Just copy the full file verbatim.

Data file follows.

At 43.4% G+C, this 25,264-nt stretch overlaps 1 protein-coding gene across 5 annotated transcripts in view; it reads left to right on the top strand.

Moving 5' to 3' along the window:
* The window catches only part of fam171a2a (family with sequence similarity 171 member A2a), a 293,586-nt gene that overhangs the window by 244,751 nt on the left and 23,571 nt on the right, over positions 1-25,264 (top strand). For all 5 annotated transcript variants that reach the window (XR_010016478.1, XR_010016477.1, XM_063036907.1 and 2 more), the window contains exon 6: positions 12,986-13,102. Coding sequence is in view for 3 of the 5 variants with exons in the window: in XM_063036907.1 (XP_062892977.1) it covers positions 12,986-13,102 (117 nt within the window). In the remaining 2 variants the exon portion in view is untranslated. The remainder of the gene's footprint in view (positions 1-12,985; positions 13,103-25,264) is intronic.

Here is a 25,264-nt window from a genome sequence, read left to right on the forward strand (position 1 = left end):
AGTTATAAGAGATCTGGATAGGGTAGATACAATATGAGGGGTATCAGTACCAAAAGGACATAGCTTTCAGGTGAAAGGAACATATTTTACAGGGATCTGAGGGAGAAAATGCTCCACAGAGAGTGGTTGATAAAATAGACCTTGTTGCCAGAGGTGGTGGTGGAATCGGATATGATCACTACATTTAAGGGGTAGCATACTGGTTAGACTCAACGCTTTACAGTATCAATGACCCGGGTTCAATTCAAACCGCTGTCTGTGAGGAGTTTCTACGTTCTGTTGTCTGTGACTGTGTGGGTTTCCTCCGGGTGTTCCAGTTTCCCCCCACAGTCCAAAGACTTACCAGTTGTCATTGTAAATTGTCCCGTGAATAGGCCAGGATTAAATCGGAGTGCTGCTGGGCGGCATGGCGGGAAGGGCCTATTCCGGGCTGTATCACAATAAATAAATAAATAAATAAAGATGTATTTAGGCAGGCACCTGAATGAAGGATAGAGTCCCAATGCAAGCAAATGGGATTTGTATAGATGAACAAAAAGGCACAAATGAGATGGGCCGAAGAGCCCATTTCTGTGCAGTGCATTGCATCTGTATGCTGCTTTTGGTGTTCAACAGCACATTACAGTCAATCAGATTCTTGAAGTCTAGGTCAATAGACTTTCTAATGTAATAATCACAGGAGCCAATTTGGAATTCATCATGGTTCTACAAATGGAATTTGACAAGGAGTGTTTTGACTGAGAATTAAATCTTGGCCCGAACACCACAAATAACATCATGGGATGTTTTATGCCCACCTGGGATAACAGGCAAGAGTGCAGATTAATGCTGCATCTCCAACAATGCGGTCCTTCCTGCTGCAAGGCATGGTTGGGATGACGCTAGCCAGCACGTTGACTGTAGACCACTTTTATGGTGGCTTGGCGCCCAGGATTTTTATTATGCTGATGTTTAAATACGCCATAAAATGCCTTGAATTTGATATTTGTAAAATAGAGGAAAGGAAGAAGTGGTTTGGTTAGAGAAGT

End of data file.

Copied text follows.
At 43.4% G+C, this 25,264-nt stretch overlaps 1 protein-coding gene across 5 annotated transcripts in view; it reads left to right on the top strand.

Moving 5' to 3' along the window:
* The window catches only part of fam171a2a (family with sequence similarity 171 member A2a), a 293,586-nt gene that overhangs the window by 244,751 nt on the left and 23,571 nt on the right, over positions 1-25,264 (top strand). For all 5 annotated transcript variants that reach the window (XR_010016478.1, XR_010016477.1, XM_063036907.1 and 2 more), the window contains exon 6: positions 12,986-13,102. Coding sequence is in view for 3 of the 5 variants with exons in the window: in XM_063036907.1 (XP_062892977.1) it covers positions 12,986-13,102 (117 nt within the window). In the remaining 2 variants the exon portion in view is untranslated. The remainder of the gene's footprint in view (positions 1-12,985; positions 13,103-25,264) is intronic.

Here is a 25,264-nt window from a genome sequence, read left to right on the forward strand (position 1 = left end):
AGTTATAAGAGATCTGGATAGGGTAGATACAATATGAGGGGTATCAGTACCAAAAGGACATAGCTTTCAGGTGAAAGGAACATATTTTACAGGGATCTGAGGGAGAAAATGCTCCACAGAGAGTGGTTGATAAAATAGACCTTGTTGCCAGAGGTGGTGGTGGAATCGGATATGATCACTACATTTAAGGGGTAGCATACTGGTTAGACTCAACGCTTTACAGTATCAATGACCCGGGTTCAATTCAAACCGCTGTCTGTGAGGAGTTTCTACGTTCTGTTGTCTGTGACTGTGTGGGTTTCCTCCGGGTGTTCCAGTTTCCCCCCACAGTCCAAAGACTTACCAGTTGTCATTGTAAATTGTCCCGTGAATAGGCCAGGATTAAATCGGAGTGCTGCTGGGCGGCATGGCGGGAAGGGCCTATTCCGGGCTGTATCACAATAAATAAATAAATAAATAAAGATGTATTTAGGCAGGCACCTGAATGAAGGATAGAGTCCCAATGCAAGCAAATGGGATTTGTATAGATGAACAAAAAGGCACAAATGAGATGGGCCGAAGAGCCCATTTCTGTGCAGTGCATTGCATCTGTATGCTGCTTTTGGTGTTCAACAGCACATTACAGTCAATCAGATTCTTGAAGTCTAGGTCAATAGACTTTCTAATGTAATAATCACAGGAGCCAATTTGGAATTCATCATGGTTCTACAAATGGAATTTGACAAGGAGTGTTTTGACTGAGAATTAAATCTTGGCCCGAACACCACAAATAACATCATGGGATGTTTTATGCCCACCTGGGATAACAGGCAAGAGTGCAGATTAATGCTGCATCTCCAACAATGCGGTCCTTCCTGCTGCAAGGCATGGTTGGGATGACGCTAGCCAGCACGTTGACTGTAGACCACTTTTATGGTGGCTTGGCGCCCAGGATTTTTATTATGCTGATGTTTAAATACGCCATAAAATGCCTTGAATTTGATATTTGTAAAATAGAGGAAAGGAAGAAGTGGTTTGGTTAGAGAAGT